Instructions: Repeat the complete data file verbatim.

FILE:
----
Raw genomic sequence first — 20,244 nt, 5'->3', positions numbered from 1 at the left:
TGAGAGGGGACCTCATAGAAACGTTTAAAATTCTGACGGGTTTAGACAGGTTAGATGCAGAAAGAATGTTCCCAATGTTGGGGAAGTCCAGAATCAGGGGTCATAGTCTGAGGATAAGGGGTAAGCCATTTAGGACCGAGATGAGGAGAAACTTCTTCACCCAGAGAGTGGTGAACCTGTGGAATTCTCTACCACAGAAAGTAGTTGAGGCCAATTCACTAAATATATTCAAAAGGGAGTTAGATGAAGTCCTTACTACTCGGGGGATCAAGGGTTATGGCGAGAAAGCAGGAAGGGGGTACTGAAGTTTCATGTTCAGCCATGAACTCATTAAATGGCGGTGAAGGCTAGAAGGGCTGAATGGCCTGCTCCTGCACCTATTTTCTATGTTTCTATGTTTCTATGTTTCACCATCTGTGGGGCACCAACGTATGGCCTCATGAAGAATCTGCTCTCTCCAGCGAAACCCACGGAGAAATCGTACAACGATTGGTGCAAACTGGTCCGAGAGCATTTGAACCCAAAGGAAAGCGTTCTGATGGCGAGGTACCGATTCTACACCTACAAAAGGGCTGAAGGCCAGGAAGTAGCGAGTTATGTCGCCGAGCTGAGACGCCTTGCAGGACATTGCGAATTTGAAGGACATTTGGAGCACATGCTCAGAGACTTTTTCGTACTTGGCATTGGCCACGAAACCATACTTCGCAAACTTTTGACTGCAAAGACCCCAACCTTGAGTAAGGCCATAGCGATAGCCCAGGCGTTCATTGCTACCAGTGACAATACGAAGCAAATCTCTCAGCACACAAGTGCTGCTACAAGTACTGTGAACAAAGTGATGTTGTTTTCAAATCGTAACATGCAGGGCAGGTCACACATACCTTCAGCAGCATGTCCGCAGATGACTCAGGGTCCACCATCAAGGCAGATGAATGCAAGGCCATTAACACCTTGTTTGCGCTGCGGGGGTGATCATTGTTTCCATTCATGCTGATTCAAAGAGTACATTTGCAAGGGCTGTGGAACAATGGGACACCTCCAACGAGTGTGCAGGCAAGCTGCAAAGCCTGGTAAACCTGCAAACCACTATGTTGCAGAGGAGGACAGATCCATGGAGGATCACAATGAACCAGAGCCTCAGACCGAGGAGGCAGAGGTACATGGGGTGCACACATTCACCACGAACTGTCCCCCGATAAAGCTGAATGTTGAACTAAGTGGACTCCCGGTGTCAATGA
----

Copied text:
Raw genomic sequence first — 20,244 nt, 5'->3', positions numbered from 1 at the left:
TGAGAGGGGACCTCATAGAAACGTTTAAAATTCTGACGGGTTTAGACAGGTTAGATGCAGAAAGAATGTTCCCAATGTTGGGGAAGTCCAGAATCAGGGGTCATAGTCTGAGGATAAGGGGTAAGCCATTTAGGACCGAGATGAGGAGAAACTTCTTCACCCAGAGAGTGGTGAACCTGTGGAATTCTCTACCACAGAAAGTAGTTGAGGCCAATTCACTAAATATATTCAAAAGGGAGTTAGATGAAGTCCTTACTACTCGGGGGATCAAGGGTTATGGCGAGAAAGCAGGAAGGGGGTACTGAAGTTTCATGTTCAGCCATGAACTCATTAAATGGCGGTGAAGGCTAGAAGGGCTGAATGGCCTGCTCCTGCACCTATTTTCTATGTTTCTATGTTTCTATGTTTCACCATCTGTGGGGCACCAACGTATGGCCTCATGAAGAATCTGCTCTCTCCAGCGAAACCCACGGAGAAATCGTACAACGATTGGTGCAAACTGGTCCGAGAGCATTTGAACCCAAAGGAAAGCGTTCTGATGGCGAGGTACCGATTCTACACCTACAAAAGGGCTGAAGGCCAGGAAGTAGCGAGTTATGTCGCCGAGCTGAGACGCCTTGCAGGACATTGCGAATTTGAAGGACATTTGGAGCACATGCTCAGAGACTTTTTCGTACTTGGCATTGGCCACGAAACCATACTTCGCAAACTTTTGACTGCAAAGACCCCAACCTTGAGTAAGGCCATAGCGATAGCCCAGGCGTTCATTGCTACCAGTGACAATACGAAGCAAATCTCTCAGCACACAAGTGCTGCTACAAGTACTGTGAACAAAGTGATGTTGTTTTCAAATCGTAACATGCAGGGCAGGTCACACATACCTTCAGCAGCATGTCCGCAGATGACTCAGGGTCCACCATCAAGGCAGATGAATGCAAGGCCATTAACACCTTGTTTGCGCTGCGGGGGTGATCATTGTTTCCATTCATGCTGATTCAAAGAGTACATTTGCAAGGGCTGTGGAACAATGGGACACCTCCAACGAGTGTGCAGGCAAGCTGCAAAGCCTGGTAAACCTGCAAACCACTATGTTGCAGAGGAGGACAGATCCATGGAGGATCACAATGAACCAGAGCCTCAGACCGAGGAGGCAGAGGTACATGGGGTGCACACATTCACCACGAACTGTCCCCCGATAAAGCTGAATGTTGAACTAAGTGGACTCCCGGTGTCAATGA